Constructing buildings with cross-laminated timber (CLT) requires development of novel panel attachment methods and mechanisms. Architects and engineers need to know the engineering strength properties of connected panels, especially in an earthquake-prone area. This project will improve knowledge of three types of wall panel connections: wall-to-floor, wall-to-wall, and wall-to- foundation. A common method of joining panels is to use metal-plate-connectors with screw fasteners. Testing will determine the strength properties of metal connectors applied with different types and sizes of screw fasteners. A novel fastening system will be developed. The strength and stiffness parameters established will be validated using full-scale shear wall tests. The data will be used to develop a modeling tool that engineers can use when designing multi-story buildings to be constructed with CLT panels.
Evaluate the performance of commercially available fastening systems for CLT panels loaded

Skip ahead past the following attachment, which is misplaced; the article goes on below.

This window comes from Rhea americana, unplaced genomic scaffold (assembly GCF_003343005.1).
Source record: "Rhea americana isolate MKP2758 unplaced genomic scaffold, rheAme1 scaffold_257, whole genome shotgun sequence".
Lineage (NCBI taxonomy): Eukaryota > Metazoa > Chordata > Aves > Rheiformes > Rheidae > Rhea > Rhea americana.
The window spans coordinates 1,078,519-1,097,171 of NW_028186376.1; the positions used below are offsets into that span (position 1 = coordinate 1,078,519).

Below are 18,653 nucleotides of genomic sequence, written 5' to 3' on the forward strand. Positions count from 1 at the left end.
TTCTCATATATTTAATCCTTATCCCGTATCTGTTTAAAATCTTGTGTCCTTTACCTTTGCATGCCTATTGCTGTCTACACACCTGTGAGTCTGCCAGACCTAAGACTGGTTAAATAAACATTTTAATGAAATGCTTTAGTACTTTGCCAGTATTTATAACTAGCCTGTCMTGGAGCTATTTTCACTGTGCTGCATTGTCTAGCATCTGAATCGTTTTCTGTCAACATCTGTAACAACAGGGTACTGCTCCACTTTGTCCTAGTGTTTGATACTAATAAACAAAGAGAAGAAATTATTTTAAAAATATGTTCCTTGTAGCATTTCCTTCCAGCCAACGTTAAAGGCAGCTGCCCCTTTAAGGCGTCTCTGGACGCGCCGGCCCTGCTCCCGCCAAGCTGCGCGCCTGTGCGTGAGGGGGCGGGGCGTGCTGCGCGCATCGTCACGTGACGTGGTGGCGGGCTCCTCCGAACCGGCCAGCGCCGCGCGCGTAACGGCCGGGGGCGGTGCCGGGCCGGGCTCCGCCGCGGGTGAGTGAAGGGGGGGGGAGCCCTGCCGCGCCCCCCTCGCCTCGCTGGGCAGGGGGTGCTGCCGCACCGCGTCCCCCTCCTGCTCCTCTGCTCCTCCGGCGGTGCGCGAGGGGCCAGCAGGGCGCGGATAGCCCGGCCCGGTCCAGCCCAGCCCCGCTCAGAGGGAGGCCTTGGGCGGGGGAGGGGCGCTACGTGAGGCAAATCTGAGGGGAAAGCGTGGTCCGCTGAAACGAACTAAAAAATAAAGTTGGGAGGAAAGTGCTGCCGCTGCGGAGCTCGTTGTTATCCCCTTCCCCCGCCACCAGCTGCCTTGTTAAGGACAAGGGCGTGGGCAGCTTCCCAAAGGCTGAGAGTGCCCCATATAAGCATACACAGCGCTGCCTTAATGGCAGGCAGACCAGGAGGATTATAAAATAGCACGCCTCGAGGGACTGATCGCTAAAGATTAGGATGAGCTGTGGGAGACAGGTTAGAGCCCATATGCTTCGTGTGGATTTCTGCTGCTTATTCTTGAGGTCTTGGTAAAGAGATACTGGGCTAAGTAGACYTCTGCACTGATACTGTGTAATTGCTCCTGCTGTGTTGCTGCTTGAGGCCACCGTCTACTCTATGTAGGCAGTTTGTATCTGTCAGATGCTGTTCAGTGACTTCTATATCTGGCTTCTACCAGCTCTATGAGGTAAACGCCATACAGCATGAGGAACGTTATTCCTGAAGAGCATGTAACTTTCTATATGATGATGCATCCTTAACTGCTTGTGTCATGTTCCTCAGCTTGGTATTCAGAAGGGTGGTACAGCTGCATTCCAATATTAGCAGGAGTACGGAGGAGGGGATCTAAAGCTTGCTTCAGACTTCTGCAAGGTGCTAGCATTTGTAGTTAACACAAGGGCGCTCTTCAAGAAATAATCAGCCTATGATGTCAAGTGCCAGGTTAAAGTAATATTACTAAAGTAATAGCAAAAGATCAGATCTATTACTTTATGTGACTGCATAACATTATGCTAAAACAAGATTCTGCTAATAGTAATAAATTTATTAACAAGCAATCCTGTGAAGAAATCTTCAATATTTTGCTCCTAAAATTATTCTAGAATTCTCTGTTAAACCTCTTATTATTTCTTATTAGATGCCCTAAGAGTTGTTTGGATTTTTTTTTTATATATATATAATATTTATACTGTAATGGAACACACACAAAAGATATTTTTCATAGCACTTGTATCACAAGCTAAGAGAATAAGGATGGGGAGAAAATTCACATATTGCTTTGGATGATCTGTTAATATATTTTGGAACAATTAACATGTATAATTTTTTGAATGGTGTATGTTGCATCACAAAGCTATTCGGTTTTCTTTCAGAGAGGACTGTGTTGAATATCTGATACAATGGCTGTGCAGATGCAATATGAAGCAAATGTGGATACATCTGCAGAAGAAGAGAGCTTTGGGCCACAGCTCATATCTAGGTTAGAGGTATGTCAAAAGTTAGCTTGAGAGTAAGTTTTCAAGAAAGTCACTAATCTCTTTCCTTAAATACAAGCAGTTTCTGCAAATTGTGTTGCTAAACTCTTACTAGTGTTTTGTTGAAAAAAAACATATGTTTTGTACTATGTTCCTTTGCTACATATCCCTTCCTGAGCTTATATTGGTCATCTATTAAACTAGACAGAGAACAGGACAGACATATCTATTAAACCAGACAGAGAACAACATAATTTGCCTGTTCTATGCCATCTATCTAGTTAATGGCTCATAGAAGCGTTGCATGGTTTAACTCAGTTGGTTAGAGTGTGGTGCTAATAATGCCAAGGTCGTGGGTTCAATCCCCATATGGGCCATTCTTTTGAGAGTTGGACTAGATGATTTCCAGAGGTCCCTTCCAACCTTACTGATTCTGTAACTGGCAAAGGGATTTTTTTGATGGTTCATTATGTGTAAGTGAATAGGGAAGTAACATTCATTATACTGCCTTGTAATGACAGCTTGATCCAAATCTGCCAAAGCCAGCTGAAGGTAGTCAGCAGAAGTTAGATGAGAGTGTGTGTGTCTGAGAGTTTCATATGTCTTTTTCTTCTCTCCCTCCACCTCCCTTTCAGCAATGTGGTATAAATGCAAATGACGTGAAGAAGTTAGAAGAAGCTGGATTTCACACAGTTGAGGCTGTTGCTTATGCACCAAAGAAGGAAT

laterally, such as self-tapping screws and brackets.
Calibrate the 10-parameter kinematic model for CLT connections involving all tested connection
systems. The 10-parameter model characterizes the hysteresis curve for the connection as it is cyclically loaded. This provides measures of the strength (ultimate failure load), stiffness (resistance to load) and ductility (beneficial effects of energy required for failure, including reduced loads allowed for design). Additionally, ASCE 41 trilinear models parameters will be generated.
Design and develop a novel connection system for energy dissipation for CLT shear walls using the slip friction elements.
Develop robust numerical models that predict lateral performance of a CLT panel connection system to be used by engineers, architects and code officials.